At 8am on Wednesday, my Google calendar notification popped up, ‘FEC meeting @10 at Aso Rock Villa’. On a normal day, that notification was all I needed to conclude whatever I was doing and join other State House Correspondents to capture the earliest moments of the weekly Federal Executive Council meeting. It was usually an interesting moment with the policymakers and movers and shakers of the economy.
Before leaving, I would type a few paragraphs to serve as a base material for my report about who was to preside over the meeting, what events preceded the meeting and, of course, which cabinet members were present.
On such Wednesdays, former President Muhammadu Buhari could inaugurate a new board for an agency many Nigerians do not even know exist. There are many such agencies, but that is not the matter for today. On other occasions, Buhari could launch a new policy document, report or even a government-related app or website.
Also, if an ex-cabinet member died, regardless of the administration or the year the person served, the council would honour the deceased with one-minute silence before the meeting would proceed.
Interestingly, despite being top government officials, 9.30 to 10am on Wednesdays seemed like ‘rush hour’ in the Villa. Under Buhari, it was normal to see ministers dashing through the hallway of the administrative building like schoolchildren running late for school. Some could be seen with heavy folders in one hand, and some others dragging a trolley of memos behind them, hoping to enter the Council Chamber before 10am when often arrived. He was never late!
However, this Wednesday, May 31, was unlike the others. The usual rush was ‘gone’ like fuel subsidy; no convoys of black SUVs racing to the frontage. Rather, it was a scanty pathway leading to an empty chamber. Although the maintenance staff cleaned the chairs and tables, that morning, there were no ministers to occupy them, yet.
A day earlier, President Bola Tinubu arrived at his office for the first time to “hit the ground running.” In the days that followed, he met the EFCC chairman, service chiefs, a Chinese delegation, lawmakers and APC governors. He also appointed George Akume as Secretary to the Government of the Federation and Femi Gbajabiamila as Chief of Staff, passing a strong message to Nigerians that he will “keep running”.
As the Commander-in-Chief runs the country to prosperity, as he promised, Nigerians are “running” a different kind of race at filling stations nationwide. Thanks to his declaration last Monday that “Subsidy is gone!” But it’s not all doom and gloom. President Tinubu flashed a glimmer of hope on Friday when he said, “We need to do some arithmetic and soul-searching on the minimum wage.”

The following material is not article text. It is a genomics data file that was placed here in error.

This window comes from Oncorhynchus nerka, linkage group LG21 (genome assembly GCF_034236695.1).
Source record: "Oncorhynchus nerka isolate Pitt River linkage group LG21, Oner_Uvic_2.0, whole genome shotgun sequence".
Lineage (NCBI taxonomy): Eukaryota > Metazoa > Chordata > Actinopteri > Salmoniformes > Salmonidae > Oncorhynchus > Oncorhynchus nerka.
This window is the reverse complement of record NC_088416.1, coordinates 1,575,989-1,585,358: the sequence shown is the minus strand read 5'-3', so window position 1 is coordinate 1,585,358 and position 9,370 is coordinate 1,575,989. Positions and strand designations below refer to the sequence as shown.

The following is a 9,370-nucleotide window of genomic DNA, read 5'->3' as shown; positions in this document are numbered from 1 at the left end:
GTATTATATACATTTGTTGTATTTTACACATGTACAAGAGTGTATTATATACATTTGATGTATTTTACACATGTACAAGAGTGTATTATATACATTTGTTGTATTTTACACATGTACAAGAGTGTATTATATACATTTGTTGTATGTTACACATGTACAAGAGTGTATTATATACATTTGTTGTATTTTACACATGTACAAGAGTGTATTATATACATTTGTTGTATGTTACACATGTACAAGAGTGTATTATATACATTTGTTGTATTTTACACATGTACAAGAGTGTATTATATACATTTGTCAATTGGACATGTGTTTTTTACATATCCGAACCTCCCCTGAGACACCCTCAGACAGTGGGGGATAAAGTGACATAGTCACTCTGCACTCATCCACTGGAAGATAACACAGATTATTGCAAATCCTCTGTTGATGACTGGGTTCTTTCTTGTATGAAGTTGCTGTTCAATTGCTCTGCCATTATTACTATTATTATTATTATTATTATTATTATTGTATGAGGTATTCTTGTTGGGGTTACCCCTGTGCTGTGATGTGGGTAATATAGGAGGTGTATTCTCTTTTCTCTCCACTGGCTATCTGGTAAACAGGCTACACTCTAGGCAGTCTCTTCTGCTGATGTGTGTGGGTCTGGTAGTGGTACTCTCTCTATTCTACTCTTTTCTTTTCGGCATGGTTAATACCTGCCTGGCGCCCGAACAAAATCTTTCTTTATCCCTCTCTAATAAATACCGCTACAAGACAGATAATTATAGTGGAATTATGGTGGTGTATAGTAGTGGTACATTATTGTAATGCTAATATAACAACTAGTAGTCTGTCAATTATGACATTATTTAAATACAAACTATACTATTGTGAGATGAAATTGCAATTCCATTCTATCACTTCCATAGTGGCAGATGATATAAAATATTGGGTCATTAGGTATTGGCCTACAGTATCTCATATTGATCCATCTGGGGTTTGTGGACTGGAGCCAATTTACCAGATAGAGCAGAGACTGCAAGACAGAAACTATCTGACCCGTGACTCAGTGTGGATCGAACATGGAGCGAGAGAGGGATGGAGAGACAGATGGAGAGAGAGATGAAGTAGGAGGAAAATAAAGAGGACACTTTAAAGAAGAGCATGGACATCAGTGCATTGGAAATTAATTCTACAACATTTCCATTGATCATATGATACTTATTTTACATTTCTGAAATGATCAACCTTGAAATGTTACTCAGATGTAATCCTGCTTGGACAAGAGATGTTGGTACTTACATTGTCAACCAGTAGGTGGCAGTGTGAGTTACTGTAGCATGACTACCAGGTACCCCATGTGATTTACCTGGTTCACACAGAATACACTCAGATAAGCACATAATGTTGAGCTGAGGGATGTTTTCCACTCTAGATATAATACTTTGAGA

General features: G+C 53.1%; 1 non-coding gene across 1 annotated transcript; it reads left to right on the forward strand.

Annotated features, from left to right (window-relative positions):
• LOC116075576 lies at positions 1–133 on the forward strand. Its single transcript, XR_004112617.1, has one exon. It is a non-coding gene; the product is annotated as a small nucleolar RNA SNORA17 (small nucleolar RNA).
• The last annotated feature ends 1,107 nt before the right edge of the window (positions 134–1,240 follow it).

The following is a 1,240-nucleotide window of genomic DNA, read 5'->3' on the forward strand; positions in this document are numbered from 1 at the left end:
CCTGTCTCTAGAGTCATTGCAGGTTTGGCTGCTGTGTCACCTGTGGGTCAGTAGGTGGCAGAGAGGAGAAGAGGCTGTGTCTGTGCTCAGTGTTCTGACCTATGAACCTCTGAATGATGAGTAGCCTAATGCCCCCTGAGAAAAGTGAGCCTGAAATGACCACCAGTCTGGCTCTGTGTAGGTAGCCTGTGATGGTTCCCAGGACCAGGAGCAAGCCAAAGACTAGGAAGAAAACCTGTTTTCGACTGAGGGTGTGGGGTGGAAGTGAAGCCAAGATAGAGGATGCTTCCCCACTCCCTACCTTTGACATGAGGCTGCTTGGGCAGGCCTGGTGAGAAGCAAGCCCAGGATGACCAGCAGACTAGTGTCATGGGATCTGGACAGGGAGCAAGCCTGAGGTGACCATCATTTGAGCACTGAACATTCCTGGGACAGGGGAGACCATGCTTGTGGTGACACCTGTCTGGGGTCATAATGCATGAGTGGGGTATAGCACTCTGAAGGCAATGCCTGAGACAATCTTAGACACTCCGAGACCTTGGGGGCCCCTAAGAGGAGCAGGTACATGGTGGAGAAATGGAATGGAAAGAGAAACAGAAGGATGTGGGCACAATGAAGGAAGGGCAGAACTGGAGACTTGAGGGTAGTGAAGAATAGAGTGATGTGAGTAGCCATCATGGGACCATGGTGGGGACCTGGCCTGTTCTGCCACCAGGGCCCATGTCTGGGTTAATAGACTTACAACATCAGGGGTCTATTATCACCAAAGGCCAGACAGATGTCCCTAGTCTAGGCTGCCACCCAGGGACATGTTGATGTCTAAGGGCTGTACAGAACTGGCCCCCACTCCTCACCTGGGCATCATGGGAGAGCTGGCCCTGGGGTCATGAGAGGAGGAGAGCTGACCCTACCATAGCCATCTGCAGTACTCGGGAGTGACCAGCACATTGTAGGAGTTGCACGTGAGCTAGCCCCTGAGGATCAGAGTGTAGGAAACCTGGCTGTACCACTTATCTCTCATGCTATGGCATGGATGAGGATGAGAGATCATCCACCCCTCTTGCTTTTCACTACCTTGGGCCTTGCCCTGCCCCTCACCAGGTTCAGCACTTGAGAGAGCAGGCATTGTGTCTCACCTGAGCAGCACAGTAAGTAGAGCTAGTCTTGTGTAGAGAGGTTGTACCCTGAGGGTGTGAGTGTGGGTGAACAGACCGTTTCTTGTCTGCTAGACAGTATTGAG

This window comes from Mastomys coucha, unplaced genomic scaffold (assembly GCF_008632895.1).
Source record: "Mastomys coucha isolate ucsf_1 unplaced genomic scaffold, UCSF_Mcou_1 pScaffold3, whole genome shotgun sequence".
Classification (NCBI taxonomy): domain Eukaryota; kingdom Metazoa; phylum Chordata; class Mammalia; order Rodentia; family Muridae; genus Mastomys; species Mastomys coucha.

As the 16th President settles into office, Nigerians expect him to “hit the ground running” with the announcement of a new cabinet and other key officers of his administration. Until he does that, the Council Chamber may remain clean but empty on Wednesday mornings.
In the coming days, Nigerians look forward to other key appointments.
An unexpected sight greeted me when I walked back into the Villa on Thursday afternoon. The President had just met the General Security Appraisal Committee. After the two-hour meeting, the National Security Adviser, Major General Babagana Monguno (retd.), updated State House Correspondents on the outcome and was preparing to leave. But he was not alone.
At the entrance of the administrative building stood the Vice-President, Senator Kashim Shettima. At first, I thought my eyes were deceiving me, but I was not mistaken. As I walked closer, I recognised the NSA beside him. Both men gazed into the distance as though expecting a third person to join their tête-à-tête.
Around them stood a handful of men in black suits, all of whom looked like they were ripped out of the 1999 blockbuster movie, The Matrix. More on these guys later.
Beholding the sight, I changed direction as it was not advisable to walk too close, even though my access tag was visible for all to see.
Once inside, my curiosity got to work! After relating this sight to a few folks, I learnt that the VP was only seeing off his friend, the NSA. I went, “The VP? Seeing off the NSA? What a humble man.” Or “they must be really good friends.”
I learnt that his predecessor, Prof. Yemi Osinbajo, treated his visitors with a similar gesture in his early days in office; until it dawned on him that he was the vice president. Perhaps, the new VP may continue to honour his friends and guests this way until his office forces him to stop. Whatever the case, may he and his principal lead with the fear of God, conscience and a sense of posterity.
Now, let me tell you about the John Wicks at the Villa. They are not hitmen like Keanu Reeves in the blockbuster movie, but they can be fierce. They are the first faces you see when you drive through the gates. They stand in conspicuous places. You can’t miss them. Some wear shades, others keep their eyes bare for you to quickly recognise that they are not there to joke.
They may greet you with a smile, but make no mistake, they are not your friends. These men are part of the reasons the Aso Rock Villa is considered one of Africa’s most-guarded presidential palaces. If you look, act or smell like a threat, they will treat you as one.
So on this fateful day, I saw many of these men clustered in a corner. I had never seen so many of them together. My findings showed that these men were recently deployed in Aso Rock to serve the new President. Though drawn from different security agencies, the suit and tie unify them all.
In the meantime, the new security agents will need some guidance from the older hands before they fully master their roles. Regardless, anyone who jokes with them does so at their own peril. The inauguration of the new President may have been over at the Eagle Square, but in the Villa, the transition continues.